Doctors and a police officer questioned the family closely, asking if the parents had beaten Joss or if he had been involved in any accidents that could have induced the damage.
Although the Dosseys denied these accusations, the medical staff was required to file a report of the incident, and DHS took Joss away from his family on Nov. 10 with accusations of child abuse.
After more extensive testing, it was revealed that Joss had neonatal rickets, which is a metabolic bone disease that can compromise bone density and strength, which led the Dosseys to believe that their son’s  fracture was the result of this previously-undiagnosed disease.
The family began  the judicial hearing process on Jan. 5.
“The problem with this process is that it is held in the Juvenile Courts and rather than using “beyond a reasonable doubt” they use “preponderance of evidence,” which refers to balancing the evidence,” Daniel said.
Daniel said that it was made clear that the hospital had lost blood tests, including a vitamin D test and phosphorus, ionized calcium and PTH tests, which are all vital for diagnosing rickets.
The Dosseys said they even had a doctor  testify that Moss had neonatal rickets.
“The state provided numerous medical
witnesses, and each of these witnesses except Dr.
Valvano, a child abuse expert who has been a doctor for since 2005, had admitted that if my son had a medical condition of bone fragility, it could explain his fractures,” Daniel said.
He said the unexplained bone fractures were the only diagnosed injuries and that it was even noted in court that there was likely a new rib fracture after Joss was placed in foster care.
Dossett said her family has continued to fight for custody of Joss, which has included seeking help from multiple doctors, radiologists and an attorney.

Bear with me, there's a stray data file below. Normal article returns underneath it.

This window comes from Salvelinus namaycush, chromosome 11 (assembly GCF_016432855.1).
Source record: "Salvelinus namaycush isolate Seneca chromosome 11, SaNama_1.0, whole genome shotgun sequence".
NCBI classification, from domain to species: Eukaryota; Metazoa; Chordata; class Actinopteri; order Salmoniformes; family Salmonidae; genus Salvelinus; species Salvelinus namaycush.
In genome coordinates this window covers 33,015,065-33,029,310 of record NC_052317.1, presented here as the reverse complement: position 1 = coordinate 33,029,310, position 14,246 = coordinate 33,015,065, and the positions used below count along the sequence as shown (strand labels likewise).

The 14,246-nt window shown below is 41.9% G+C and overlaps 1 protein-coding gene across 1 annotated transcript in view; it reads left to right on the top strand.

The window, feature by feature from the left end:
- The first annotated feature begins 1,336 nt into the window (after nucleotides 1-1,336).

“We are also going to appeal,” Dossett said. “I am just concerned because I know that appeals can take a long time and I want my nephew back with my family as soon as possible, back to the healthiest and most loving place he can be.”
Joanna Peterson/
Managing editor
Joanna Peterson can be reached at linfieldreviewmanaging@gmail.com.

Linfield Review 27 Feb 2012

Our Story has been published on Page 6!
Linfield Alumni Fights For Child Custody In Rickets Case

Sunday, February 26, 2012

Join Our Cause and Help Raise Money and Awareness!

Our daughter joins us for a visit with our son

Holding my son 2/13/2012

Our family at a visit 12/23/2011

Dr. David Ayoub

David Ayoub, MD

David Ayoub, MD is a board certified diagnostic radiologist practicing in Springfield Illinois as a senior partner in a large, multispecialty private practice group, Clinical Radiologist, SC. He is a volunteer faculty member at Southern Illinois University School of Medicine where he teaches radiology residents and medical students. His areas of interest are metabolic bone disease, including rickets, pediatric skeletal trauma and vaccine injuries. In the last two years he has reviewed over 75 cases of alleged child abuse presenting with multiple fractures. He is currently preparing several research papers on the subject of infantile rickets misdiagnosed as child abuse and a review paper on the limitations of the Classic Metaphyseal Lesion (CML). He is a member of the Society of Skeletal Radiology and the International Bone and Mineral Society.

Diagnostic Radiology Curriculum Vitae
Last updated February 25, 2011


Peoria High School, Peoria, Illinois, 1977

University of Illinois at Urbana-Champaign, Illinois 1981, B.S.

University of Illinois College of Medicine, Peoria, Illinois 1985, M.D.


Internship, Weiss Memorial Hospital, Chicago, IL 1985-1986

Diagnostic Radiology Residency, Southern Illinois University
Affiliated Hospitals, Springfield, IL 1986-1990

Fellowship, Cardiovascular and Interventional
Radiology, University of Iowa, Iowa City, IA 1990-

Active Medical License

State of Illinois
State of Iowa
State of Missouri

Medical Certification

American Board of Radiology, 1990

American Board of Radiology, subspecialty certification in
Vascular and Interventional Radiology, 1995